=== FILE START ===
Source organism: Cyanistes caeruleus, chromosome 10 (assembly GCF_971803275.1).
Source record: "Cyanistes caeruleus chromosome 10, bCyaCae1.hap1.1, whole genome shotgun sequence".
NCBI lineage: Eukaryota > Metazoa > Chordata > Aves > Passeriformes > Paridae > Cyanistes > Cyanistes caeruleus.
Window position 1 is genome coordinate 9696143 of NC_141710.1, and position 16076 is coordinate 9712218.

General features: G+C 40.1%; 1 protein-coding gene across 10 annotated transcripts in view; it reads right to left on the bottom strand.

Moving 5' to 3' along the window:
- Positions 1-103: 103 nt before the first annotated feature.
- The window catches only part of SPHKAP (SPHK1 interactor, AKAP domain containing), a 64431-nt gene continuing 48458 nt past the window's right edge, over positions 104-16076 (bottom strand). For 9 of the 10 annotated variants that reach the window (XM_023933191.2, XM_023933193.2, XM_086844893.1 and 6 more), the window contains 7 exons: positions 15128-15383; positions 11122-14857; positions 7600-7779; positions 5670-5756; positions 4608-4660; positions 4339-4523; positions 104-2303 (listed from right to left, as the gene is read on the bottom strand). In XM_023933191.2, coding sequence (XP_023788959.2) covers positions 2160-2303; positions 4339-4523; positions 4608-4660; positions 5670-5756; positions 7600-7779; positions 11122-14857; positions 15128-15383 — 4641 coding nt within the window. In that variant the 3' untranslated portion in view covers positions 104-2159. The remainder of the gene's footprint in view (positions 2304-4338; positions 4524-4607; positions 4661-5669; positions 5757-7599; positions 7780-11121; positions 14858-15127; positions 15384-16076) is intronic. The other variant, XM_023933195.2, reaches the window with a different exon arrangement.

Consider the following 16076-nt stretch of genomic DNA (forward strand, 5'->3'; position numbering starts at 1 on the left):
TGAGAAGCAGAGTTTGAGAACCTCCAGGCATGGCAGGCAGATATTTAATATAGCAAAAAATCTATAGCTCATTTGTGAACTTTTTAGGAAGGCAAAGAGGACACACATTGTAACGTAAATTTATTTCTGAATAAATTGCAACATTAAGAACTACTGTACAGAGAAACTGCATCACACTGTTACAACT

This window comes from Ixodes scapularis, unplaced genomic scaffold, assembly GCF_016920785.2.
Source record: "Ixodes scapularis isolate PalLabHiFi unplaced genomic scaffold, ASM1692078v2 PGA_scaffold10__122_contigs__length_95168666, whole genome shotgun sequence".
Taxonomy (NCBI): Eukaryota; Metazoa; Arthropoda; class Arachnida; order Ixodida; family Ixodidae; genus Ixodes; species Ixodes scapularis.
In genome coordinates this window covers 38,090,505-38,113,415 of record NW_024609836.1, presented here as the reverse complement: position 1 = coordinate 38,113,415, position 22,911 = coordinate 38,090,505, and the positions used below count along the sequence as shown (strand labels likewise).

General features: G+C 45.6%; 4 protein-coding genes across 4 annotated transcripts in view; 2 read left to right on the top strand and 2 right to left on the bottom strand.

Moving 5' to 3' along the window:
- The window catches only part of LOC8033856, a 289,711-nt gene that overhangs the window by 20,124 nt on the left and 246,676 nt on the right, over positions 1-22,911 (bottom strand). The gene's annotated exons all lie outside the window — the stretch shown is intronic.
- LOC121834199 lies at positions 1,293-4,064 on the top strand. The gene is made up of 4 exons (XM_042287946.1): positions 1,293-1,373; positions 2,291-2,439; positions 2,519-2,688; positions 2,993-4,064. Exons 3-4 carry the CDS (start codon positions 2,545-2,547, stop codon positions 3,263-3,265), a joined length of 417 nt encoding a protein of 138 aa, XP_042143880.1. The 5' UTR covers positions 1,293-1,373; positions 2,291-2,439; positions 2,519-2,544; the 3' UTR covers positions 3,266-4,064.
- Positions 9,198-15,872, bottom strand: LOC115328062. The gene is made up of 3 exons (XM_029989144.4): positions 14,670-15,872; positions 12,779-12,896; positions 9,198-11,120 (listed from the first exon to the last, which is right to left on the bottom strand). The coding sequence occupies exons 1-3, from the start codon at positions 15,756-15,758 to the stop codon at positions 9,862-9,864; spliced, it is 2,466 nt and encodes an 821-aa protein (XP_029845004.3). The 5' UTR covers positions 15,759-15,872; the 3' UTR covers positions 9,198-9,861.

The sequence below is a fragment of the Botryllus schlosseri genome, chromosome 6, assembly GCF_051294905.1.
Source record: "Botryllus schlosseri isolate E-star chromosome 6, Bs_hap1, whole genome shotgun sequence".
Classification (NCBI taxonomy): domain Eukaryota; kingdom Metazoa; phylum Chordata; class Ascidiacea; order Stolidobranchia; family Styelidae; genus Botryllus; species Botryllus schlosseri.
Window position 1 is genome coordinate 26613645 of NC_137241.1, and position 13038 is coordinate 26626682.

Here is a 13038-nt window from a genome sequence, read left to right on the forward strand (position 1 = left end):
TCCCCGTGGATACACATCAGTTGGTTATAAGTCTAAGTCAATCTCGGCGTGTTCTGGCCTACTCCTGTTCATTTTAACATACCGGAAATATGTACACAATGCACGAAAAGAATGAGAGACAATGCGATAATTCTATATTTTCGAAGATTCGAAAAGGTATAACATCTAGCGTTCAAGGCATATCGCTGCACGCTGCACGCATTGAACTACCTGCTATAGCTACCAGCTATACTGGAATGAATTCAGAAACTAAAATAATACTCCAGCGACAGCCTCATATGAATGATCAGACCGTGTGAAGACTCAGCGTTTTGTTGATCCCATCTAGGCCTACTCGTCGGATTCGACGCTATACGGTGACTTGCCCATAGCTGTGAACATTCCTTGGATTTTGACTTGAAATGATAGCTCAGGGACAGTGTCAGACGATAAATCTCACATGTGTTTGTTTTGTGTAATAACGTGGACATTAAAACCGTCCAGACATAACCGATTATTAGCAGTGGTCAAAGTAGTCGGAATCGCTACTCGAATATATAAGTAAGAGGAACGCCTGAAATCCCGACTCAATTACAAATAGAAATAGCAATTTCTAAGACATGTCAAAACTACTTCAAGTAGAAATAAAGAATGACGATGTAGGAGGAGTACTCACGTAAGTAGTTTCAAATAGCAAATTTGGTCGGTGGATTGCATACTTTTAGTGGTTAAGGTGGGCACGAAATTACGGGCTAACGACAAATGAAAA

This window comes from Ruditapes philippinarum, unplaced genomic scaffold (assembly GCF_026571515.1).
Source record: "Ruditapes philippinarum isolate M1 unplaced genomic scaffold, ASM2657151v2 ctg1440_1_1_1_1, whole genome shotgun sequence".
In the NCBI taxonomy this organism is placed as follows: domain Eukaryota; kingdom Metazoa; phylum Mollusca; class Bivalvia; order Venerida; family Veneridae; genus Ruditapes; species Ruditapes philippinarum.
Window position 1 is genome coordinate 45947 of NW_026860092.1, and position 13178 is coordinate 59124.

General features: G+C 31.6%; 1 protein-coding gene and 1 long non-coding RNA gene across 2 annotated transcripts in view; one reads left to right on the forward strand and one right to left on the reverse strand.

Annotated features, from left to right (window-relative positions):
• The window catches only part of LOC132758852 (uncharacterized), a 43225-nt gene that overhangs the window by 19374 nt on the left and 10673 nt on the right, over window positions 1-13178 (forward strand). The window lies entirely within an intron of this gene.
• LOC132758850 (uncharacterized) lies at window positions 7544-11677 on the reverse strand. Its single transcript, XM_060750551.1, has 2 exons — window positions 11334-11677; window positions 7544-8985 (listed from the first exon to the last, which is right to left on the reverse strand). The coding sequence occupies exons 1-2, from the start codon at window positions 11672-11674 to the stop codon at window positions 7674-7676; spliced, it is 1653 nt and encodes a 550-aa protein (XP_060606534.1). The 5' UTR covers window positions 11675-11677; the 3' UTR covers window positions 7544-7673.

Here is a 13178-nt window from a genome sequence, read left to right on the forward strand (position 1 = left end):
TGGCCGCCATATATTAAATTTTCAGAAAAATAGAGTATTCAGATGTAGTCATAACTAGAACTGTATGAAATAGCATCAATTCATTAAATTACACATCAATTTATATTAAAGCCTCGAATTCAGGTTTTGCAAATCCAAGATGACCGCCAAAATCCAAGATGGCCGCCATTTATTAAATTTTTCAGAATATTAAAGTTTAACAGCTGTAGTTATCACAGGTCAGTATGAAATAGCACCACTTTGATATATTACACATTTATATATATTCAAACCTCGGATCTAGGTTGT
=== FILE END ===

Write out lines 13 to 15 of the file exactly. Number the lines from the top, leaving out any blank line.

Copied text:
Taxonomy (NCBI): Eukaryota; Metazoa; Arthropoda; class Arachnida; order Ixodida; family Ixodidae; genus Ixodes; species Ixodes scapularis.
In genome coordinates this window covers 38,090,505-38,113,415 of record NW_024609836.1, presented here as the reverse complement: position 1 = coordinate 38,113,415, position 22,911 = coordinate 38,090,505, and the positions used below count along the sequence as shown (strand labels likewise).

General features: G+C 45.6%; 4 protein-coding genes across 4 annotated transcripts in view; 2 read left to right on the top strand and 2 right to left on the bottom strand.